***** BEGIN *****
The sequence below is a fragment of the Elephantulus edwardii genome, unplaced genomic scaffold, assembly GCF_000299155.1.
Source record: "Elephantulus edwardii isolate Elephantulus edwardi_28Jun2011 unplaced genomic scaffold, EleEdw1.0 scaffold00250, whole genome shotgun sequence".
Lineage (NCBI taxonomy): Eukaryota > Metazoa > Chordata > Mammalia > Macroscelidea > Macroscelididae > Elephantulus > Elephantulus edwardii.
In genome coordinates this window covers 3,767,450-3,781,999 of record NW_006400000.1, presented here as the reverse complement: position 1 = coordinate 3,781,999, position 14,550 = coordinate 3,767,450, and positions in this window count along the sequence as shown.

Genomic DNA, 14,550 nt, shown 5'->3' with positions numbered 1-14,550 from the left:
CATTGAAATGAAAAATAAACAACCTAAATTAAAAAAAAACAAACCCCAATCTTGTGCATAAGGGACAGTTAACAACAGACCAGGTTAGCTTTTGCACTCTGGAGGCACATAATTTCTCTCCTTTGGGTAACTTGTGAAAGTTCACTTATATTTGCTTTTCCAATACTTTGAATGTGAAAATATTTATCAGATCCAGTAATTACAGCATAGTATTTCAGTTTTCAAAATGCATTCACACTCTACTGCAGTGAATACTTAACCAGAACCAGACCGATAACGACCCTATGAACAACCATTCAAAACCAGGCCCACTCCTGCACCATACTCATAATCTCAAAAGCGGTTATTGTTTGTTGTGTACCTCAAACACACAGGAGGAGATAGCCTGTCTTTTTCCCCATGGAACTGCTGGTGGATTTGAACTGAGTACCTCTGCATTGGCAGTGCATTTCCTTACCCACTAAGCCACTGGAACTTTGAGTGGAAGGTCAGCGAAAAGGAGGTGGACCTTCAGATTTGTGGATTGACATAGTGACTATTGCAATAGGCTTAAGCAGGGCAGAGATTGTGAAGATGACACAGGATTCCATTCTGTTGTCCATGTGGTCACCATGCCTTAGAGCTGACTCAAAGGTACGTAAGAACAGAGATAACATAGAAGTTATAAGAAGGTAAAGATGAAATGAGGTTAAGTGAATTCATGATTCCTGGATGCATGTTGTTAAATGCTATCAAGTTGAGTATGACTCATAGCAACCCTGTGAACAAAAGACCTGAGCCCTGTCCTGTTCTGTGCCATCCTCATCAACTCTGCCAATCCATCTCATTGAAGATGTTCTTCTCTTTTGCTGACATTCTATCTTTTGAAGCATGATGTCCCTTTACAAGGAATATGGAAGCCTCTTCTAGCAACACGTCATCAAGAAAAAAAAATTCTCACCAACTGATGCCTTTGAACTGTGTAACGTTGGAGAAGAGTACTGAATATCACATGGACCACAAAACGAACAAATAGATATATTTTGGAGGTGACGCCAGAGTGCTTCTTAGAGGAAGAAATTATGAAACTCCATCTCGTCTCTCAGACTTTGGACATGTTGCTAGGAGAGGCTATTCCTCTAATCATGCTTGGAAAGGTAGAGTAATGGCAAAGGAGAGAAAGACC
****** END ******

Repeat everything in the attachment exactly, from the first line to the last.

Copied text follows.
The sequence below is a fragment of the Elephantulus edwardii genome, unplaced genomic scaffold, assembly GCF_000299155.1.
Source record: "Elephantulus edwardii isolate Elephantulus edwardi_28Jun2011 unplaced genomic scaffold, EleEdw1.0 scaffold00250, whole genome shotgun sequence".
Lineage (NCBI taxonomy): Eukaryota > Metazoa > Chordata > Mammalia > Macroscelidea > Macroscelididae > Elephantulus > Elephantulus edwardii.
In genome coordinates this window covers 3,767,450-3,781,999 of record NW_006400000.1, presented here as the reverse complement: position 1 = coordinate 3,781,999, position 14,550 = coordinate 3,767,450, and positions in this window count along the sequence as shown.

Genomic DNA, 14,550 nt, shown 5'->3' with positions numbered 1-14,550 from the left:
CATTGAAATGAAAAATAAACAACCTAAATTAAAAAAAAACAAACCCCAATCTTGTGCATAAGGGACAGTTAACAACAGACCAGGTTAGCTTTTGCACTCTGGAGGCACATAATTTCTCTCCTTTGGGTAACTTGTGAAAGTTCACTTATATTTGCTTTTCCAATACTTTGAATGTGAAAATATTTATCAGATCCAGTAATTACAGCATAGTATTTCAGTTTTCAAAATGCATTCACACTCTACTGCAGTGAATACTTAACCAGAACCAGACCGATAACGACCCTATGAACAACCATTCAAAACCAGGCCCACTCCTGCACCATACTCATAATCTCAAAAGCGGTTATTGTTTGTTGTGTACCTCAAACACACAGGAGGAGATAGCCTGTCTTTTTCCCCATGGAACTGCTGGTGGATTTGAACTGAGTACCTCTGCATTGGCAGTGCATTTCCTTACCCACTAAGCCACTGGAACTTTGAGTGGAAGGTCAGCGAAAAGGAGGTGGACCTTCAGATTTGTGGATTGACATAGTGACTATTGCAATAGGCTTAAGCAGGGCAGAGATTGTGAAGATGACACAGGATTCCATTCTGTTGTCCATGTGGTCACCATGCCTTAGAGCTGACTCAAAGGTACGTAAGAACAGAGATAACATAGAAGTTATAAGAAGGTAAAGATGAAATGAGGTTAAGTGAATTCATGATTCCTGGATGCATGTTGTTAAATGCTATCAAGTTGAGTATGACTCATAGCAACCCTGTGAACAAAAGACCTGAGCCCTGTCCTGTTCTGTGCCATCCTCATCAACTCTGCCAATCCATCTCATTGAAGATGTTCTTCTCTTTTGCTGACATTCTATCTTTTGAAGCATGATGTCCCTTTACAAGGAATATGGAAGCCTCTTCTAGCAACACGTCATCAAGAAAAAAAAATTCTCACCAACTGATGCCTTTGAACTGTGTAACGTTGGAGAAGAGTACTGAATATCACATGGACCACAAAACGAACAAATAGATATATTTTGGAGGTGACGCCAGAGTGCTTCTTAGAGGAAGAAATTATGAAACTCCATCTCGTCTCTCAGACTTTGGACATGTTGCTAGGAGAGGCTATTCCTCTAATCATGCTTGGAAAGGTAGAGTAATGGCAAAGGAGAGAAAGACC